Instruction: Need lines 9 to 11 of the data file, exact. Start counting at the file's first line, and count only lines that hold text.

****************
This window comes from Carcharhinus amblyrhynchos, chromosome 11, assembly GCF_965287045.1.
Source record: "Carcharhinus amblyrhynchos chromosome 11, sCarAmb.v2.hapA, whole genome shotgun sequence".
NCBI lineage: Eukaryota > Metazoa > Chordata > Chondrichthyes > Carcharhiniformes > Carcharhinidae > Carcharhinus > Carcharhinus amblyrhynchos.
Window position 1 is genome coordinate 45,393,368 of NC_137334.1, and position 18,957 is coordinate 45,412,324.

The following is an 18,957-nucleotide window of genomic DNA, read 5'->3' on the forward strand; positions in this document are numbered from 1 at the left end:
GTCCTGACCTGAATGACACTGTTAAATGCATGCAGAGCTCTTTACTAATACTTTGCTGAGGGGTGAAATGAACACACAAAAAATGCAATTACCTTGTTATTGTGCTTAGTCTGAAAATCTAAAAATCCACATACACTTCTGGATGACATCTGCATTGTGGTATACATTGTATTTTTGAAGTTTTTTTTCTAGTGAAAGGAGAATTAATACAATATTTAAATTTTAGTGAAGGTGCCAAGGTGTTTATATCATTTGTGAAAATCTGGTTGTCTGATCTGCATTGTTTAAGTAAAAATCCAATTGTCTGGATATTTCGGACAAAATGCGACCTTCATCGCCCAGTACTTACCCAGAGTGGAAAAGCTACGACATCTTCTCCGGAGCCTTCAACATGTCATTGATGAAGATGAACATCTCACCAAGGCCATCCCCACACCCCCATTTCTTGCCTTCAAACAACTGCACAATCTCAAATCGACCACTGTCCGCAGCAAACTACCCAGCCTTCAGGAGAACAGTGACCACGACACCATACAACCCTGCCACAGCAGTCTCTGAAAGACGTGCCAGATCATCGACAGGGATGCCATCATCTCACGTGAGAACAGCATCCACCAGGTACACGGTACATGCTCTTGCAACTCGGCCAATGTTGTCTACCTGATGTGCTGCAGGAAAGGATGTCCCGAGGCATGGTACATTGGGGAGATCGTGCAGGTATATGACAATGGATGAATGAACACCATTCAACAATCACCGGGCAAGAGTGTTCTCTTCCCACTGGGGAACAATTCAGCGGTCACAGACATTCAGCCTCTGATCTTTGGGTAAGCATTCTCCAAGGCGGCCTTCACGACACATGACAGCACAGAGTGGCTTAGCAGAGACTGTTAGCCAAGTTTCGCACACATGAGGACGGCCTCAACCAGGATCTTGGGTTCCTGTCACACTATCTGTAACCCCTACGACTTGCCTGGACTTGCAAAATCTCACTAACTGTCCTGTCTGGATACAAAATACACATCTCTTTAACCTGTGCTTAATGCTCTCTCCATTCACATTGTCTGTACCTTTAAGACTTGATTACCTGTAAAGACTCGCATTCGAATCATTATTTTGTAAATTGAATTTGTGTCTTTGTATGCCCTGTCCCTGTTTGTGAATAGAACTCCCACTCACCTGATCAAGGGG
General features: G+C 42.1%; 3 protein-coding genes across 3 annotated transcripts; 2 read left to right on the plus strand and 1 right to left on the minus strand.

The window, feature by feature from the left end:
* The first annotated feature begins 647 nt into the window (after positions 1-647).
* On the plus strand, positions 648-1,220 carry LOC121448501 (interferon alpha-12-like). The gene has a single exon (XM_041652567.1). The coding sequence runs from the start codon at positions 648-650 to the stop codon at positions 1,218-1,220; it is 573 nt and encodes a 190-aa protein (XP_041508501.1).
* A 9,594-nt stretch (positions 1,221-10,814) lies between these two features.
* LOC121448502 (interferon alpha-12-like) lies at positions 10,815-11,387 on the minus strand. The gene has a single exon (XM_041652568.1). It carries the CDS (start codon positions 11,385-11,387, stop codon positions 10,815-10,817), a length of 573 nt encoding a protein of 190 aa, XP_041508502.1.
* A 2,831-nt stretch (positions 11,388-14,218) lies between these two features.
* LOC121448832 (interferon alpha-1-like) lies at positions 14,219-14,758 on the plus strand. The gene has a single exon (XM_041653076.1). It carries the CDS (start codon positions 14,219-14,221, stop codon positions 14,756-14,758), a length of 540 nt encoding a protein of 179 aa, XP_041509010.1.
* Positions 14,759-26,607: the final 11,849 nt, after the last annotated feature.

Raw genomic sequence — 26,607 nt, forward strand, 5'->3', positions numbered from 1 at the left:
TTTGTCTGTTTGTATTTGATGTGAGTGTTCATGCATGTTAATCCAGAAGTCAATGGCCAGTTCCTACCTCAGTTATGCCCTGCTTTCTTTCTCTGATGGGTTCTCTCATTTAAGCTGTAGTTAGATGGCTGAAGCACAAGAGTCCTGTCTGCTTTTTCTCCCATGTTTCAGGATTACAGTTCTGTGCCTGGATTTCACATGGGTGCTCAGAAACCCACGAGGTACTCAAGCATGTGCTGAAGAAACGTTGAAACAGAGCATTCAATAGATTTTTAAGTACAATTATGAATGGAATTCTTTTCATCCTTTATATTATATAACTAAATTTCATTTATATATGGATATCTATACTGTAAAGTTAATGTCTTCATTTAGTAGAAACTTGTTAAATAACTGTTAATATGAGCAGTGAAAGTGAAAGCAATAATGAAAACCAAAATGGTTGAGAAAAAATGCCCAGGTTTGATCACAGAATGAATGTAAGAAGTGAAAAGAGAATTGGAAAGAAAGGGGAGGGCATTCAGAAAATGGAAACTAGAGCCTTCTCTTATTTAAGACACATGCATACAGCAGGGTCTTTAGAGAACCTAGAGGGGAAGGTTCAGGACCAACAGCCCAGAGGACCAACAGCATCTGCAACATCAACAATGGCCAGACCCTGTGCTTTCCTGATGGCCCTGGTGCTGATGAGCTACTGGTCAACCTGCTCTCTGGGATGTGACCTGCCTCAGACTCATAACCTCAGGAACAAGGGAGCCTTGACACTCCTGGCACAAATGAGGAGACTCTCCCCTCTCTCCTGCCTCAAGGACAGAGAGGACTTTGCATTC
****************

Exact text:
* The first annotated feature begins 647 nt into the window (after positions 1-647).
* On the plus strand, positions 648-1,220 carry LOC121448501 (interferon alpha-12-like). The gene has a single exon (XM_041652567.1). The coding sequence runs from the start codon at positions 648-650 to the stop codon at positions 1,218-1,220; it is 573 nt and encodes a 190-aa protein (XP_041508501.1).
* A 9,594-nt stretch (positions 1,221-10,814) lies between these two features.